Can Mercedes revolutionise parking?

  • TECH
  • Friday, 12 Jun 2015

SHUT UP AND TAKE OUR MONEY: Daimler and Bosch aim to automate parking via Mercedes cars with a built in valet.

Mercedes-Benz parent company Daimler is set to begin working in partnership with Bosch on the development of a new smartphone app-controlled system that would enable a car to drop off its driver and passengers then autonomously locate and manoeuvre into an available parking bay. 

The system, which will require cameras and sensors to be installed in car parks, will initially be integrated into car2go's vehicle fleet. Car2go is Daimler's car-sharing service and one that relies heavily on smartphone apps and connectivity as a means of allowing customers to book and pay for car use – making it the perfect test environment. 

"Our customers are always the centre of attention and all of our actions are oriented towards them. In future the car will even go to them," explains Prof Dr Thomas Weber, Member of the Board Daimler AG, responsible for Group Research & Mercedes-Benz Cars Development. 

"In collaboration with our partner Bosch and our mobility service car2go we are developing and testing an infrastructure-based solution for a fully automated valet parking service. For us another step on our way to autonomous driving – or as in this case: towards autonomous parking."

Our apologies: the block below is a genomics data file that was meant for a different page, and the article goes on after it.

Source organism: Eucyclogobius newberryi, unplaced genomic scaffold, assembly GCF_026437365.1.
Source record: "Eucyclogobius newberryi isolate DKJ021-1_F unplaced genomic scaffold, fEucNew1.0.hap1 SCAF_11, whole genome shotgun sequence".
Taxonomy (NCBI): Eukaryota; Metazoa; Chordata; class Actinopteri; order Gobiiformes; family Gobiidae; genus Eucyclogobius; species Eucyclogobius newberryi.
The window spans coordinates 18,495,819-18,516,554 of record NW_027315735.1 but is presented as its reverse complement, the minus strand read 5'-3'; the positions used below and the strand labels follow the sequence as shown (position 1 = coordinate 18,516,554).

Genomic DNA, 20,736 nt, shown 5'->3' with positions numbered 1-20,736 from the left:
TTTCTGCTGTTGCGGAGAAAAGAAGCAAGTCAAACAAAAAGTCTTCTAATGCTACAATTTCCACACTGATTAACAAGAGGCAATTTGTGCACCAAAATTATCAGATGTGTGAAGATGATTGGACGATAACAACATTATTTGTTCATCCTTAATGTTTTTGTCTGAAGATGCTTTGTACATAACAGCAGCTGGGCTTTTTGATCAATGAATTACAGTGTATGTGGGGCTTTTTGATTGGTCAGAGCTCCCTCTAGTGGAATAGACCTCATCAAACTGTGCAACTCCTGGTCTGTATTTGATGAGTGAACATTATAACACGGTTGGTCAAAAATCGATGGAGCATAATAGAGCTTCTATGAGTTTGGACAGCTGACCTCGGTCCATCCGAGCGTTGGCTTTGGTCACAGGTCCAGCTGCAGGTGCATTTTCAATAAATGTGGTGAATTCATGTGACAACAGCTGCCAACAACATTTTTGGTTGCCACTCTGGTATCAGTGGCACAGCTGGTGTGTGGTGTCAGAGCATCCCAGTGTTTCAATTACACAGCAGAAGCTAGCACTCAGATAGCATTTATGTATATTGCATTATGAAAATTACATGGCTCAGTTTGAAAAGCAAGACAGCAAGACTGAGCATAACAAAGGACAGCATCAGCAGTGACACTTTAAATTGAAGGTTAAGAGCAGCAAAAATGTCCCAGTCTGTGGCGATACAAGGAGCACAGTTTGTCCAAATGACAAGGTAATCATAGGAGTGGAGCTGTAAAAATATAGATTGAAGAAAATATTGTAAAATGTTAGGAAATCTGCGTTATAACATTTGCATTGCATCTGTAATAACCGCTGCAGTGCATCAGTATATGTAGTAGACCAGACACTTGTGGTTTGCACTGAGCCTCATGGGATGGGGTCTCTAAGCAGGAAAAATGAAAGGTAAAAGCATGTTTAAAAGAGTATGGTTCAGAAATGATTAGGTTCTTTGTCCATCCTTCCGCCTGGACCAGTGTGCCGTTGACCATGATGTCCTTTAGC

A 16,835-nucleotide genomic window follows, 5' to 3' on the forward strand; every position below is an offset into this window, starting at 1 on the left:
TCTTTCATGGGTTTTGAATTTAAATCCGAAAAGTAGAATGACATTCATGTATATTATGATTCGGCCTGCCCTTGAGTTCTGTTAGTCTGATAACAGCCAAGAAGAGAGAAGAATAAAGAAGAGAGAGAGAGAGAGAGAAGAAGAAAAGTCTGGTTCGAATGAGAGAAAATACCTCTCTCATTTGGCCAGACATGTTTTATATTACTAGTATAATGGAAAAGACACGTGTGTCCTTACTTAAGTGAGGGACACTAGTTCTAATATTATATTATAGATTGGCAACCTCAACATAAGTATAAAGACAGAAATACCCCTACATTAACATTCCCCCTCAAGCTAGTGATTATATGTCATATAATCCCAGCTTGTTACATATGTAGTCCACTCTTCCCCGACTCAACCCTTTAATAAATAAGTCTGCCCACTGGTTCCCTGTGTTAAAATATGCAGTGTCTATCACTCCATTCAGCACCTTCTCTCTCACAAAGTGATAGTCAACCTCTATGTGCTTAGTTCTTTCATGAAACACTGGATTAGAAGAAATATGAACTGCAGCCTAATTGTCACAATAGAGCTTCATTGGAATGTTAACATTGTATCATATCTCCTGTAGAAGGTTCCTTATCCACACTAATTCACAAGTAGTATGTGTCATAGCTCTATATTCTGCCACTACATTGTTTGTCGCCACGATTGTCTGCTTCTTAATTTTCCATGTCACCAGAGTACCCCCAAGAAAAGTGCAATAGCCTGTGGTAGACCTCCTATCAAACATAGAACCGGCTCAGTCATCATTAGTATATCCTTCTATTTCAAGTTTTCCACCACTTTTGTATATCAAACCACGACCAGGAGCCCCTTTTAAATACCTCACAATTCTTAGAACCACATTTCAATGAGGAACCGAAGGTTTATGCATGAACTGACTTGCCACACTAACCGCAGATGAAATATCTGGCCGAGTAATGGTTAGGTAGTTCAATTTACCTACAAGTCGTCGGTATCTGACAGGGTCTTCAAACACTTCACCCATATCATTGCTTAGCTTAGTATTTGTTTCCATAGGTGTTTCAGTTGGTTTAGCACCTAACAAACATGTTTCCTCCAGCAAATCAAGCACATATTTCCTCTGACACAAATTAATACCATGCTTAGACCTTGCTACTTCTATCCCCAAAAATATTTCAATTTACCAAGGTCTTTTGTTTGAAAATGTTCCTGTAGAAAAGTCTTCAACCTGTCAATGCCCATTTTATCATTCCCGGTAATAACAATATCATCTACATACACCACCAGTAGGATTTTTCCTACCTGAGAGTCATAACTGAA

Existing park assist, intelligent cruise control and autonomous breaking technologies available on a host of premium sedans, the Mercedes-Benz S Class included, are sufficient when working in unison for a car to be able to manoeuvre itself into a garage, a road-side space or into a parking bay on an outdoor car park without an accident. 

However, identifying an empty space within an indoor, multi-storey car park, navigating to it and driving into it isn't possible unless the parking structure itself is as connected as the cars within it. This is where Bosch comes in. 

When the partnership is officially ratified on July 8, the company will be charged with developing the intelligent infrastructure components – parking bay sensors, cameras, etc – needed so that cars can see the layout of a car park as clearly as a human driver.  

"Fully automated parking will be ready for mass-production before fully automated driving," said Dr. Dirk Hoheisel, the responsible Board Member of Bosch. 

"Low driving speeds and the information from the car park infrastructure enable a fast implementation." 

When the project is completed, a car2go customer will be able to summon a vehicle to the collection point and then send it away again when it's no longer needed. 

BMW and Audi have both demonstrated similar technologies that require an infrastructure component in recent months and Swedish carmaker Volvo has also showcased its own version of the system that would work on outdoor, pre-mapped car parks without need for additional sensors. 

However, what makes the Daimler/Bosch system stand out is that the companies are planning to bring it to market "in the near future." – AFP Relaxnews

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